Hot days, steamy nights Keeping cool: In days before air conditioning, Marylanders learned to weather summer swelter.


IT SOUNDS pretty incredible now. But just decades ago, Baltimoreans routinely beat the summer heat by sleeping outside in the comparative coolness of public parks. Whole families felt safe doing so, escaping their sweltering rowhouses with cots and linens.

Home air conditioners have been common in Maryland for about 40 years -- enough time to lose many traditions of keeping cool. Local amusement parks and once plentiful Chesapeake Bay beach resorts are long gone. So are sleeping porches and colorful awnings that kept the sun from scorching living spaces.

In 1904, the air conditioning of the New York Stock Exchange was an early breakthrough of mechanical ventilation. "Man-made weather" quickly spread to the movie palaces of the 1910s and '20s, which often had marquees decorated with icicles and signs claiming, "Twenty degrees colder inside!" For decades afterward, though, the most many homeowners could afford was a powerful fan.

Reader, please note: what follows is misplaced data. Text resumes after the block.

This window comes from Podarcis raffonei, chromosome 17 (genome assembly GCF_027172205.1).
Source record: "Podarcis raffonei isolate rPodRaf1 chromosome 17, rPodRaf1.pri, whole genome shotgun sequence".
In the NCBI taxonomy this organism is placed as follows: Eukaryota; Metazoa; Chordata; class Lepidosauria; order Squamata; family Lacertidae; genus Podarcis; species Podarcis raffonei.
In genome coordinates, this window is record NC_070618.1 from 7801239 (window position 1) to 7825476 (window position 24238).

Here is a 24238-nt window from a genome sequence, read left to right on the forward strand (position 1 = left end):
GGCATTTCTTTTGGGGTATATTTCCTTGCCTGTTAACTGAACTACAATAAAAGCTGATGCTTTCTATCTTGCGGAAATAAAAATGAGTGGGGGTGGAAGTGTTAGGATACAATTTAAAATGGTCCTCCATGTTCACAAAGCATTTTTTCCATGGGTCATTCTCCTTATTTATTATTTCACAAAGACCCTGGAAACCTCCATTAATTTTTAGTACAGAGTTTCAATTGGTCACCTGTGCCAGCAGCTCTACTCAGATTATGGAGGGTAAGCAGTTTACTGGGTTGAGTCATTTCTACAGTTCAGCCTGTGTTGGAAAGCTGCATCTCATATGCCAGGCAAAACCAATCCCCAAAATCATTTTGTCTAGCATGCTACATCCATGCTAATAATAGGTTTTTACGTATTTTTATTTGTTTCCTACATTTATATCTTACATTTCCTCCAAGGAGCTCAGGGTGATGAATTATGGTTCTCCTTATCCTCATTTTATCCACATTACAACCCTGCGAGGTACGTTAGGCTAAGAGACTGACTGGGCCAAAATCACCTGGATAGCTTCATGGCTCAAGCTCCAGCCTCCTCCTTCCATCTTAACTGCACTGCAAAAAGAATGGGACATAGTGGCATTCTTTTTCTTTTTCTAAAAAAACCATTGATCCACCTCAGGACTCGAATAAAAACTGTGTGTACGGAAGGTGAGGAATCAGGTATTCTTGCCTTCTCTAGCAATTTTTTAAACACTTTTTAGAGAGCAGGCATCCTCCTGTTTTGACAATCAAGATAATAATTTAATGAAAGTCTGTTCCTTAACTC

The popularity of central air conditioning in the 1960s and 1970s changed Baltimore. Waterfront neighborhoods, including Fells Point, Canton and Federal Hill, which previously had been intolerably hot and humid, became attractive for upscale residents. With climate control, though, some cherished local customs suffered. Among them were open-air crab houses, which started to disappear as patrons chose to eat crustaceans in air-conditioned comfort.

But summer traditions persist. Like eating snowballs. That may not beat the heat, but it sure provides cool, temporary relief.

Pub Date: 6/28/98

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